Well ... as this thread has attracted all kind of 120 Hz experts out of woodwork I do have actually a question which hopefully someone in this thread can shine some light on.
About overclokability of ipad 4 screen. From the manual following block diagram can be found:
On the block diagram you can note TCon with words mangolia and parade next to it. That makes me think that the ipad4 screen uses DP628 TCon from company called Parade (link: http://www.paradetech.com/products/displayport-lcd-timing-controller-products/dp628-4-lane-dp-tcon/
Two things to note in here. (1) It's displayport 1.1a (max bandwidth 10.8 Gb/s) (2) It supports 120 Hz panels at "reduced resolution" (would 2048x1536 be a reduced resolution?)
A single frame with 8 bit colors at ipad 4 resolution is 2040x1536x3x8 = 73.73 Mb (no error corrections) - that means that theoretically, without any error correction a DP 1.1a at full bandwidth would be able to drive 2048x1536 screen with 8 bit colors at ~135 Hz. I am not familiar with DP standards but I think there was also some error correction - assuming about 10% bandwidth reserved for error correction would still leave us at ~120 Hz max. So cable bandwidth wise it should be theoretically possible to drive this screen at 120 Hz. If its possible in reality ... well .. that remains to be seen. I will certainly try once I get mine working.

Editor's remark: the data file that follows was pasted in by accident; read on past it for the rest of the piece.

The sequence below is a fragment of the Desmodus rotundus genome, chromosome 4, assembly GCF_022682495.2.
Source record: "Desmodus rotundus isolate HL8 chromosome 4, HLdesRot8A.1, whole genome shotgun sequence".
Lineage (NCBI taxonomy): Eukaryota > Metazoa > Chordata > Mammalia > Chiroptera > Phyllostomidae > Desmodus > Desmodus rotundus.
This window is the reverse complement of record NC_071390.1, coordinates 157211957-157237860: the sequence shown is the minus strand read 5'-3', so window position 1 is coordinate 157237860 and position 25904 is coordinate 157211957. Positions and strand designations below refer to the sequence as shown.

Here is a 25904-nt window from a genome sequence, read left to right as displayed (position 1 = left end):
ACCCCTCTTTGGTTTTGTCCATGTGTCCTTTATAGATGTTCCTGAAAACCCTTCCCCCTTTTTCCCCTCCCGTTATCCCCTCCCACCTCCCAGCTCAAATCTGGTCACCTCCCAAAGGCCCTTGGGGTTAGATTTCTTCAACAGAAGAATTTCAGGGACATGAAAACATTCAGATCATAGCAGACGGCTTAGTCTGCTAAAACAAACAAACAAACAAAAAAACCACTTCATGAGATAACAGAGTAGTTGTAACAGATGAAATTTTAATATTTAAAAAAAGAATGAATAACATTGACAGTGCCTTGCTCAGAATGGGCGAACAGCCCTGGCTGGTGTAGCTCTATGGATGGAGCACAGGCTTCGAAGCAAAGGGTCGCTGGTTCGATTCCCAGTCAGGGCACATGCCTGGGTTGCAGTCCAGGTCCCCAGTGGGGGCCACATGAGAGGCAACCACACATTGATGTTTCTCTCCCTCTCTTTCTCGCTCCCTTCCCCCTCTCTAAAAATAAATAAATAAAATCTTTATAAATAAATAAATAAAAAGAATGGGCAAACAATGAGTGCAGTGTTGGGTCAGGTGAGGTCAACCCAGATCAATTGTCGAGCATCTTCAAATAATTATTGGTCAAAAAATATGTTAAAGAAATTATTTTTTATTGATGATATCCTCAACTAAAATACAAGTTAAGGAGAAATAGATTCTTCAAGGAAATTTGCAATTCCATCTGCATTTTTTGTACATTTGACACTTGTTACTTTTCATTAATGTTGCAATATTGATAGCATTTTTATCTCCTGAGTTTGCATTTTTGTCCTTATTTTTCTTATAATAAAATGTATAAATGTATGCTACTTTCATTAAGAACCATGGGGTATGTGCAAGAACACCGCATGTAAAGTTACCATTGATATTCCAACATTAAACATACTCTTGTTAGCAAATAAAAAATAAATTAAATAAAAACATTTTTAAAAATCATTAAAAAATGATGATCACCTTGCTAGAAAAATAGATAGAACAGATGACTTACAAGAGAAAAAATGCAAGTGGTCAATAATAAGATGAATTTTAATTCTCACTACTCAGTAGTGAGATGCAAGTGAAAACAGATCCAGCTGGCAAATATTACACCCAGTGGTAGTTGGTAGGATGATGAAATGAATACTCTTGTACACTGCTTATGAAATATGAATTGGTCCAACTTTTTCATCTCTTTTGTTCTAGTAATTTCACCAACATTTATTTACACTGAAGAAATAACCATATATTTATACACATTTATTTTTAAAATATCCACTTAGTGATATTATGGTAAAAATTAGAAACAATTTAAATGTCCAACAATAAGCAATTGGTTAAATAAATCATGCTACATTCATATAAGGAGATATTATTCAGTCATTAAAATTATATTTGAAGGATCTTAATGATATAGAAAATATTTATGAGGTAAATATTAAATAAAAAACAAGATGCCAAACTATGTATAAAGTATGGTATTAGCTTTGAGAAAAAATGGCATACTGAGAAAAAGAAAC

This is from post #139 in this thread: http://www.overclock.net/t/1389756/custom-screen-31-3600x1600-cost-250/0_50
- so anyone familiar with the TCon units used in todays displays in more intimate terms? Would love to hear any comments.
In a nutshell the idea is to build myself a 3x1 portrait setup from ipad 4 screens. Spec sheet of the screen lists supported display modes as
120 Hz (60HZ Input): Embedded MEMC Circuit
120Hz + 120 Hz : 120 Hz Panel + 120 Hz Backlight
240 Hz (60HZ InputI): Embedded MEMC Circuit
So I'm kind of hopeful that I might perhaps be able to drive these at 120 Hz. But I'm not familiar with the internals of displays so just sitting there how to proceed with that once I get the parts. will just doing a manual EDID override do the trick if I slap the screen with 120 Hz signal or would it be more elaborate and involve opening up the LCD panel and doing "stuff" to it. As far as I understand the screen runs at 120 Hz (first two modes) or at 240 Hz (third mode) out of the box, its just that if you give it 60 Hz signal it uses interpolation.